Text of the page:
One of their suggestions  in the "how to use this book" is to have the kids tell you what they learned, especially if they are too young to write that sort of thing down.  I found it pretty interesting to see what A-man and S-girl took away from the lessons....usually they were completely different things.

Within the reading, there are projects and "Try This" where you use the stuff from your supply list to show your students how chemistry and physics works.  Like sticking a bamboo skewer through a blown up balloon without popping it.  Anyone know what that teaches?  Anyone?  Beuller?  Beuller?  It actually shows how polymer molecules twist around the skewer and create an airtight seal.

After the reading and trying things in the textbook, you can work on the stuff in the notebooking journal.  It has a little bit of everything in it.  There is copywork, using scripture....this is  Apologia, afterall.

They have more experiments or projects to try called "Test It Out".  Here is one from Lesson 11 (that we haven't gotten to yet).  In this lesson, we will learn about Thermal Energy.  The Test It Out explores more by having them try Thermal Expansion, with an easy to try experiment of filling an empty soup can with hot water, putting that in a bowl and then putting it in the freezer....and then checking on it the next day.  Easy to do.  Easy stuff you already have at home.  Quick-ish results.

 There are coloring pages, vocabulary words, suggestions for other books and websites that have more information on the concepts being covered. 

 At the back are already printed activities, like minibooks, flipbooks, matchbooks,  that you just have to assemble to use.   This one is for Lesson 8 called "Work in the World" and covers the different kinds of energy...Chemical, Kinetic, Nuclear, Coal, Solar, Bio Fuels, etc. 

In the notebooking journal, there is an activity called Fascinating Facts where they are supposed to write (if they can) what they remember about the lesson.  They can draw pictures and write a few things down.  Here is where I understand Apologia's philosophy, in theory, but not necessarily in practice.  They recommend that you let your child decide what was an interesting or important fact.  Okay.  So, far I am still with them. There are no right or wrong answers.  The idea is to give them autonomy and keep science fun.  Like I said, I understand their theory.  I just have a problem with there being no right and wrong answer.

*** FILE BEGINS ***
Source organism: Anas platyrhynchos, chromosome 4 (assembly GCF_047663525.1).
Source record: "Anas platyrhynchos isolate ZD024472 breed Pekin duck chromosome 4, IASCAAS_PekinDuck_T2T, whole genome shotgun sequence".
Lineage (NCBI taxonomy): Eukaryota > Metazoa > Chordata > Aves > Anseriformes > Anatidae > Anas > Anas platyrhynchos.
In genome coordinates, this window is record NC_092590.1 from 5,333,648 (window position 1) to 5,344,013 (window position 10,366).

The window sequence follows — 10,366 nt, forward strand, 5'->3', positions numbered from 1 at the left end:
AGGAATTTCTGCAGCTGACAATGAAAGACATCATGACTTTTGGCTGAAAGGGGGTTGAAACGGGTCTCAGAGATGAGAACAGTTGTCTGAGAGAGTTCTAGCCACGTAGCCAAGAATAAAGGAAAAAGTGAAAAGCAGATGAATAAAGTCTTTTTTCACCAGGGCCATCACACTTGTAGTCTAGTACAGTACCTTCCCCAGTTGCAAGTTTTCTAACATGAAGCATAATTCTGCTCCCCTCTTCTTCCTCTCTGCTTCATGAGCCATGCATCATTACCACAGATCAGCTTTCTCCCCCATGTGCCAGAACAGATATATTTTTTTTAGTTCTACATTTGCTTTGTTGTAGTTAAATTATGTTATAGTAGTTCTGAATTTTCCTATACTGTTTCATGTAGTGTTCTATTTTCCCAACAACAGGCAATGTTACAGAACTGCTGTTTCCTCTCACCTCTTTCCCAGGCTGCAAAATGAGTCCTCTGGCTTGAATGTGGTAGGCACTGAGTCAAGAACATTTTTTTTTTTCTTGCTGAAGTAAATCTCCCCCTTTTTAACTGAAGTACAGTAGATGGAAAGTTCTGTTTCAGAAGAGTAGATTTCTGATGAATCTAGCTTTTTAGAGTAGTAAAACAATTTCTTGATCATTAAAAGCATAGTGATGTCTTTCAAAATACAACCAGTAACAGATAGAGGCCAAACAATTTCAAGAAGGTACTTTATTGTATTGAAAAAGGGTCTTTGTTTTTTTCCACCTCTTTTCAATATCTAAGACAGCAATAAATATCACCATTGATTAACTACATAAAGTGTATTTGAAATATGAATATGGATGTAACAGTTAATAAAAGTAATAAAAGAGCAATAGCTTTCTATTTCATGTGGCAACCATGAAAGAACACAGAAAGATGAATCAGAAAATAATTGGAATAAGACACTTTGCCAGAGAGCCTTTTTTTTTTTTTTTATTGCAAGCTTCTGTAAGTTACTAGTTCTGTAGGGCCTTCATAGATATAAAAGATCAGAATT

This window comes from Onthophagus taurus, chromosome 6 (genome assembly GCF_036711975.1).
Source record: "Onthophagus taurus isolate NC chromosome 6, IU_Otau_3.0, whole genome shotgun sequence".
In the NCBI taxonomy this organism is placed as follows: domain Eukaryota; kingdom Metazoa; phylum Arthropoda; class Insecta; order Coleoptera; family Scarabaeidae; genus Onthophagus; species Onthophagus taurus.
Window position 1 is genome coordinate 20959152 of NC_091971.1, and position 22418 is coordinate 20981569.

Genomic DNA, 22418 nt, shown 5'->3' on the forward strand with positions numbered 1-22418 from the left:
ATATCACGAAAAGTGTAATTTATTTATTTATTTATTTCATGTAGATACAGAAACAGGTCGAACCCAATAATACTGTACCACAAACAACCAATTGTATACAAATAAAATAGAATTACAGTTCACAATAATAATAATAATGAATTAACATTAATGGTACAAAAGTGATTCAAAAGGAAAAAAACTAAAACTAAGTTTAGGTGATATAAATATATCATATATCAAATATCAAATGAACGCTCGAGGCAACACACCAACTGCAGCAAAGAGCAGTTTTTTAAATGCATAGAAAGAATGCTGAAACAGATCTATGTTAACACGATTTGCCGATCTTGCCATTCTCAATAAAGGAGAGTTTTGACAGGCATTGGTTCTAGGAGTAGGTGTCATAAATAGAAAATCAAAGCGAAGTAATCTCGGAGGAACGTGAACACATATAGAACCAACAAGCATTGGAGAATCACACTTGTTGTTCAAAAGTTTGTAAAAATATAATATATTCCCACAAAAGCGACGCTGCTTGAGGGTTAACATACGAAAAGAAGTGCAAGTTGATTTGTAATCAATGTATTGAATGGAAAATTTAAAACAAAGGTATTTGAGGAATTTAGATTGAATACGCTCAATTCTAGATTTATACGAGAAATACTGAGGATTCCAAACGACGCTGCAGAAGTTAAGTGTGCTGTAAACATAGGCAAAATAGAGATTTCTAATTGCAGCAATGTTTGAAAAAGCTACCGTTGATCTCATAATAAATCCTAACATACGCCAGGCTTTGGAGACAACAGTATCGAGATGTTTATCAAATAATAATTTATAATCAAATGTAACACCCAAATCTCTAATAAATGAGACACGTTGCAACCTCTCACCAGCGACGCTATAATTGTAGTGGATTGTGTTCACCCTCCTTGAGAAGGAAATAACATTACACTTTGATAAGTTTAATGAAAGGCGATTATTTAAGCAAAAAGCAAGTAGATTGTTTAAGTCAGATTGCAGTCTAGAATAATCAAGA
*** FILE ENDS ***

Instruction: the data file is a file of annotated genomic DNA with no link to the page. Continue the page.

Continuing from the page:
Even though we didn't delve into this super deeply because of our move, and barely scratched the surface of what the books had to offer, I still have a strong opinion on this curriculum.  I say the same thing D-man did.  Wow!  They really teach them this stuff!  This curriculum really teaches physics and chemistry in a way that younger children can understand and try it.

 I have officially added this to our lesson plans so we can continue to work through the book at their suggested 2 days a week plan.

I am really curious to see how my younger kids do once they get into the upper level sciences because my older kids never delved into this stuff when they were this age.  I think it is a fabulous idea to introduce the "hard" sciences early on, just like Algebra concepts, because even if they don't totally get the scientific laws they are learning, at the very least, they won't  be scared of it when they officially get there when they are older.  Right?

You can get the Exploring Creation with Chemistry and Physics textbook for $39.00 and the Junior Notebooking Journal to go along with it, for $24.00

Take a look at what other TOS Reviewers thought about Apologia's Young Explorers Exploring Creation with Chemistry and Physics.